Is Hunting a Legitimate Sport?

MuleDeerTupperAnselBlakeUSFWSpubicdomainThere are those who claim that we don’t need to hunt animals. Others claim hunting is not a sport because the humans benefit from taking a trophy animal or for meat. If hunting animals is not a sport due to the human benefit then many other activities are not sports also.

There is no reason that people cannot benefit from an activity and still have it considered a sport, much as running benefits health benefits and is considered a sport. There are many more deer hit and killed by cars, randomly without regard to if it is a doe with fawns to support, than a hunter.

There are many views to what is and isn’t sport. Hunting does take activity, preparation, fitness, etc. – much more so than poker for example. NASCAR developed from running moonshine – since we don’t do that anymore should NASCAR be tossed also? Eh while it’s at that point fencing and 3Day and other Olympic sports are no longer viable. The fact is it takes skill to go on a successful hunt.

It takes skill to track an animal and be it a strictly for food kill or one for food and a trophy it is a decision of the hunter as to what to hunt for. Many criticize people don’t eat it and there’s just as many that DO eat it.

I know someone who does hunt for “trophy” animals – he goes out in the wilderness and hunts with a bow, and for every animal he gets he not only passes on MANY but those many are photographed and filmed so others can enjoy them. He bought a large plot of land not to live on but as a protected deer area…where he might take one or two of hundreds that feed on his land…hundreds that have a protected area to eat because of those two. This is a man who hiked three miles into the Alaskan wilderness, with a bow shot a 1600 pound moose, packed every bit of meat as well as the antlers and hide 3 miles back out on backpack. That kind of thing doesn’t happen sitting on a couch watching the outdoor channel and I challenge anyone to match fitness with him in that situation!

If there wasn’t food at the fast food window…would it be ok then to hunt? Everyone I’ve talked to that hunts trophy deer yes gets the taxidermy done – but also uses the meat from those deer! It doesn’t get left in the field. But *if* it did it then feeds other wildlife, perhaps the ones nursing an injury that cannot pull down a meal on their own. We sitting at home instead of in the field don’t see these things.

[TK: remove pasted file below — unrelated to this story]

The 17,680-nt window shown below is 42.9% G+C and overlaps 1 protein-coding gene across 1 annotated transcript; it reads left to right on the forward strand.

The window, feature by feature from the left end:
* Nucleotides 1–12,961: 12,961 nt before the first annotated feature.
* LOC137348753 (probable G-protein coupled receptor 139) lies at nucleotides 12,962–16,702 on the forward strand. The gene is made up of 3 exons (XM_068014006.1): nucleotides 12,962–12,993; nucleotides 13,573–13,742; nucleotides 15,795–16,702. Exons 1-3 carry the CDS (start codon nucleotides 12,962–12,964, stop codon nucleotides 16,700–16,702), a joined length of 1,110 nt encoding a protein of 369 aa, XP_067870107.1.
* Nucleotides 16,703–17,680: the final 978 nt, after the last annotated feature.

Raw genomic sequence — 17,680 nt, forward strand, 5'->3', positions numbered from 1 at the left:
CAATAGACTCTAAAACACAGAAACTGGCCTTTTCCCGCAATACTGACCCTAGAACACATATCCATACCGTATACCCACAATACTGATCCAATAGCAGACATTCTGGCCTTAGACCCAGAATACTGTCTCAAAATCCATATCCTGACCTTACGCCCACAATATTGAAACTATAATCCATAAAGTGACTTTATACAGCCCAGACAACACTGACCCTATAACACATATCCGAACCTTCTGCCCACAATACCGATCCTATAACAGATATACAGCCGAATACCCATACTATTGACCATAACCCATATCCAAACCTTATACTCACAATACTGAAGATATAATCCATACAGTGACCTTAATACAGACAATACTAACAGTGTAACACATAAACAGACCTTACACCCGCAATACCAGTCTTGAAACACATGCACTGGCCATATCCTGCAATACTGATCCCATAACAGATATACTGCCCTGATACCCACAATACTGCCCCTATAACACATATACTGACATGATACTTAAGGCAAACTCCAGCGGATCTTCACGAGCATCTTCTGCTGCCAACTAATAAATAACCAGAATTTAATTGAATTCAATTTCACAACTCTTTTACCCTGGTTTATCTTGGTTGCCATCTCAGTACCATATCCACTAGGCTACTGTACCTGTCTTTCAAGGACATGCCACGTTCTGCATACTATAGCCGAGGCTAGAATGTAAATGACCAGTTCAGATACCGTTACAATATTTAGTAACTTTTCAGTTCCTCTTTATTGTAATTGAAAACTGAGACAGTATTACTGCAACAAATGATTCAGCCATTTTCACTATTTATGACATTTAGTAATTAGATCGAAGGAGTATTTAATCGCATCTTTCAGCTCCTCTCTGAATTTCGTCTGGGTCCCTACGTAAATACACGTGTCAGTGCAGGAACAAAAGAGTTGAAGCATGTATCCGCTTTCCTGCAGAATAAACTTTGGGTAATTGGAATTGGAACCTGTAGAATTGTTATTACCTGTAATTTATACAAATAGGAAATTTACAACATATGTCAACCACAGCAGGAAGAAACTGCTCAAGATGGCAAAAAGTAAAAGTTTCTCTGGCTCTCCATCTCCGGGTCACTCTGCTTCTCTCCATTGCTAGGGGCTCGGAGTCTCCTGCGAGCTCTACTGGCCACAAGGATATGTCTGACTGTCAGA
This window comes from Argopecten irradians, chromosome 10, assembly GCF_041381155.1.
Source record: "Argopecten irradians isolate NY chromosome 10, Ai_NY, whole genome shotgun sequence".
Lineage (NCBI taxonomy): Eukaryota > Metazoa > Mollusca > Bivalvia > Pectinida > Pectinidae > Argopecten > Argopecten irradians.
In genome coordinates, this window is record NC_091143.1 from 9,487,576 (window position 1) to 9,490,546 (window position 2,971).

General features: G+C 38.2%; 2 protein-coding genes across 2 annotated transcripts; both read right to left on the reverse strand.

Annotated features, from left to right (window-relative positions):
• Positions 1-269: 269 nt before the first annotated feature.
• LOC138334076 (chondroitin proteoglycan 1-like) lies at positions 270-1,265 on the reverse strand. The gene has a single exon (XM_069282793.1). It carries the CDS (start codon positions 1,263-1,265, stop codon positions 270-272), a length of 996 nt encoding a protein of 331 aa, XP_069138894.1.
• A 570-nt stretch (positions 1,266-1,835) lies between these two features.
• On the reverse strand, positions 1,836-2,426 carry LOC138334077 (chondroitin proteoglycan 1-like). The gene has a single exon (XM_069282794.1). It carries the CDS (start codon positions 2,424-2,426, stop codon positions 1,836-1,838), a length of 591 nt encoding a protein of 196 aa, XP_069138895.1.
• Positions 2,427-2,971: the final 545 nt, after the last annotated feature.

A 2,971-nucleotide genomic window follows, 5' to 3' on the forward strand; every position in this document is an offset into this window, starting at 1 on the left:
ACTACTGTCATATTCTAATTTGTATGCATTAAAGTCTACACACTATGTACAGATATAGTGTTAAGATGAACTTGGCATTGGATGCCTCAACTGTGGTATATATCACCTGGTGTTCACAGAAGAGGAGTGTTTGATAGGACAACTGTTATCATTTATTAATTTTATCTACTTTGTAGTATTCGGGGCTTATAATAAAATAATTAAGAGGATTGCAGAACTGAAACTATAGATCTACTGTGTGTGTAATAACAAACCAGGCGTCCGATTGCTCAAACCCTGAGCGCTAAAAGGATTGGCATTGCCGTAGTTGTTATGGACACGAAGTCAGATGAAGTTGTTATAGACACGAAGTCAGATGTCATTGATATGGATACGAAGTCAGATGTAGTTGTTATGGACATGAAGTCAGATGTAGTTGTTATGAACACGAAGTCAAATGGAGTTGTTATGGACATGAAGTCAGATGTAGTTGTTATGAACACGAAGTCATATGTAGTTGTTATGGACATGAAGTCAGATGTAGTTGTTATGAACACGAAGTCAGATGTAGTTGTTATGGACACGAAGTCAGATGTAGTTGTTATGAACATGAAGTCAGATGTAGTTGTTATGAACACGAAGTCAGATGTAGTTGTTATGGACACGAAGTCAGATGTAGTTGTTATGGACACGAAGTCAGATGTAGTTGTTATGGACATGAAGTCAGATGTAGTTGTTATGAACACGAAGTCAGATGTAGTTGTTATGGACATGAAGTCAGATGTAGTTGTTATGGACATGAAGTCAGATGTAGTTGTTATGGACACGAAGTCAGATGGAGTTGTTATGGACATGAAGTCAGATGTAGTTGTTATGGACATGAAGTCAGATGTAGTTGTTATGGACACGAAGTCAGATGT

There is nothing wrong with hunting for meat or for trophy. Using the food makes more sense to me but I’d sure sit down to some venison before a veggie burger – and yes have had both. I’ve had antelope, bison, elk and deer and prepared properly it’s quite tasty. For those who live a mile from the grocery store it’s hard to see or comprehend why everyone doesn’t just buy at the store. For those living 20-30 miles from town or more – and especially those who willingly or not feed the wildlife – there’s no reason a few can’t become dinner, whether they’re “trophy” animals or not.

Over grazing and starving to death is not pleasant – hunting keeps the herds in check. Until you’ve seen 100 head of deer grazing in an alfalfa field (which I did – just west of Peoria IL actually) you cannot fathom the amount they eat even at 10# per head let alone 20-30# per day. That can be a ton or more of feed per day! And if they hit a corn field…well are you willing to go hungry to support 100 head of deer? Even eliminating half of them will not wipe out the population and wildlife management doesn’t eliminate half.